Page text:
MODERN SCIENCE AFFIRMS ANCIENT CURES by Randall Fitzgerald
Traditional medicines and the ancient wisdom traditions that utilized them have always been based upon observations about the laws of nature.
For a broad and in-depth description of natural remedies addressing at least 160 health problems, may I recommend the book Alternative Cures, by an expert in the field of natural healing, Bill Gottlieb.
In the meantime, the following list provides a foundation for understanding the extent to which modern scientific methods have already demonstrated the effectiveness of ancient remedies.
Cancer: Ginseng has played many healing roles in ancient Chinese herbal
medicine; in 2004 the journal of the American Heart Association, Circulation,
reported a study from MIT revealing that ginseng can promote the
growth of blood vessels (a key to wound healing), while another form of
ginseng with a preponderance of two key ingredients can halt the formation
of blood vessels, which can help to kill cancerous tumors.
Researchers at the University of Texas M.D. Anderson Cancer Center
reported in the October 2005 issue of Clinical Cancer Research how curcumin,
the main ingredient of tumeric, repels the spread of cancer to lung
tissue and shuts down a protein active in the spread of breast cancer. Curcumin,
a member of the ginger family, has been a mainstay in both traditional
Indian and Chinese medicine for thousands of years.
Carcinogens: Practitioners of traditional medicine from India and
China have long contended that synthetic vitamins are much less effective
than plant-based vitamins in removing toxins from the body and keeping
the immune system healthy; in 1994 the Tufts University Health and Nutrition
Letter reported that researchers have compared synthetic vitamin C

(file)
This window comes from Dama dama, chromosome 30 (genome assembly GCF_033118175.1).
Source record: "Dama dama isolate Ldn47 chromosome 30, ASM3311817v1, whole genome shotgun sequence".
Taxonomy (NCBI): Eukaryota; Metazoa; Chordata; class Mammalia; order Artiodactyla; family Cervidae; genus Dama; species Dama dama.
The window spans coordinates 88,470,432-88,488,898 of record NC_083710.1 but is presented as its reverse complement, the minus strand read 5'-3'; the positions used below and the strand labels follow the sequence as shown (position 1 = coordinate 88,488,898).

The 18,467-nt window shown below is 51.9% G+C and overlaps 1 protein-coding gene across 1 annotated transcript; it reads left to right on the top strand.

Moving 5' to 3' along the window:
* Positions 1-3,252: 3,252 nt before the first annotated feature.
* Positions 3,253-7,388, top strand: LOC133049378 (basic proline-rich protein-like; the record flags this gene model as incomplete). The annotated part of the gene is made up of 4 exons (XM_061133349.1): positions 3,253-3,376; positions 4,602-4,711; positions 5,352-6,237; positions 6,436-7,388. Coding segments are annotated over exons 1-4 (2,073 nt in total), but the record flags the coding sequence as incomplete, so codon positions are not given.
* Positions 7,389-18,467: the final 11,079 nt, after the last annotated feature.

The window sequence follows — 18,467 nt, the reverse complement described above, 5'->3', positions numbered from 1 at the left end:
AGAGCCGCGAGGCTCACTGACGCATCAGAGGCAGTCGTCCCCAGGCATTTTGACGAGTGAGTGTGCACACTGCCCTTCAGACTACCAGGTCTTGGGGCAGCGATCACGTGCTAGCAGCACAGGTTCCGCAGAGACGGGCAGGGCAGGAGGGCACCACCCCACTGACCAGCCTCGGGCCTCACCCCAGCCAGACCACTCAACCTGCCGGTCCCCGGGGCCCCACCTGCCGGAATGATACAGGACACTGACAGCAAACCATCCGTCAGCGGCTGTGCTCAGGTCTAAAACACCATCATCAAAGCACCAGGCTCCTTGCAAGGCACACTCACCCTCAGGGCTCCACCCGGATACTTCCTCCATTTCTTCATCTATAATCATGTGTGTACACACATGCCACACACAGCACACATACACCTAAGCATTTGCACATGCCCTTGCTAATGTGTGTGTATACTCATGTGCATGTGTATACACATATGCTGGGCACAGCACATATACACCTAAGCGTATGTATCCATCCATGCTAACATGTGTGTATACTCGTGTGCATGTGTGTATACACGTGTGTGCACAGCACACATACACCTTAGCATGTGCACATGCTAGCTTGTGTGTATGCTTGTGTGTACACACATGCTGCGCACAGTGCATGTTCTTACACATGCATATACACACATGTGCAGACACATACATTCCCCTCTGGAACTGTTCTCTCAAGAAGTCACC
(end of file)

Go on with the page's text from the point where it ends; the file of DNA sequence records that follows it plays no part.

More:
to naturally occurring food-derived vitamins and found that synthetics
failed to reduce carcinogenic nitrosamines, while food-derived sources “reduced
to significantly lower levels” these toxins.
The explanation given:
“Vitamins as they appear in nature are in complex interrelationships with
hundreds, even thousands of other biochemicals within the complex
natural food matrix.”
Depression: Many cultures have traditionally used Saint-John’s-wort as a
treatment for depression and mood disorders, especially in women; in 2005
the British Medical Journal reported that Saint-John’s-wort has been found
effective against moderate depression and it also exhibits fewer side effects
than paroxetine, one of the more common synthetic antidepressants.
A root extract called golden root or Rhodiola rosea, has been used for
centuries in Russia to cope with the cold Siberian winters and stress; pharmacology
studies in the twentieth century discovered that the root stimulates
brain chemicals that elevate mood and fight stress and depression.
Gastrointestinal Disorders Green tea has a long history in traditional
Chinese medicine as a promoter of gastrointestinal health; during 2004 The
European Journal of Pharmacology reported that green tea has numerous
pharmacological properties that promote health, including antioxidant,
antiinflammatory, anticarcinogenic, antibacterial, and anti-arterisoclerotic
Heart Disease: The ancient Aztec Indians used a species of magnolia fruit as a treatment for heart problems; clinical studies in the twentieth century determined that the fruit contains chemical compounds effective for a variety of heart conditions.
Allergic inflammatory diseases were historically treated in Korea using
an herbal compound called allergina; a 2004 clinical study published in
The Journal of Alternative and Complementary Medicine by a team of pharmacologists
at the University of North Dakota School of Medicine and Health Sciences found convincing evidence that allergina works synergistically to enhance cardiac health and overall health.
Alzheimer’s: A spice used for many centuries in the Indian ayurvedic tradition,
called curcumin, was reputed to increase mental clarity and boost overall immune system health; a study appearing in 2005 in Journal of Biological Chemistry found that curcumin was effective in breaking up Alzheimer’s disease-causing plaques. It is also under study as a treatment for multiple sclerosis and cystic fibrosis.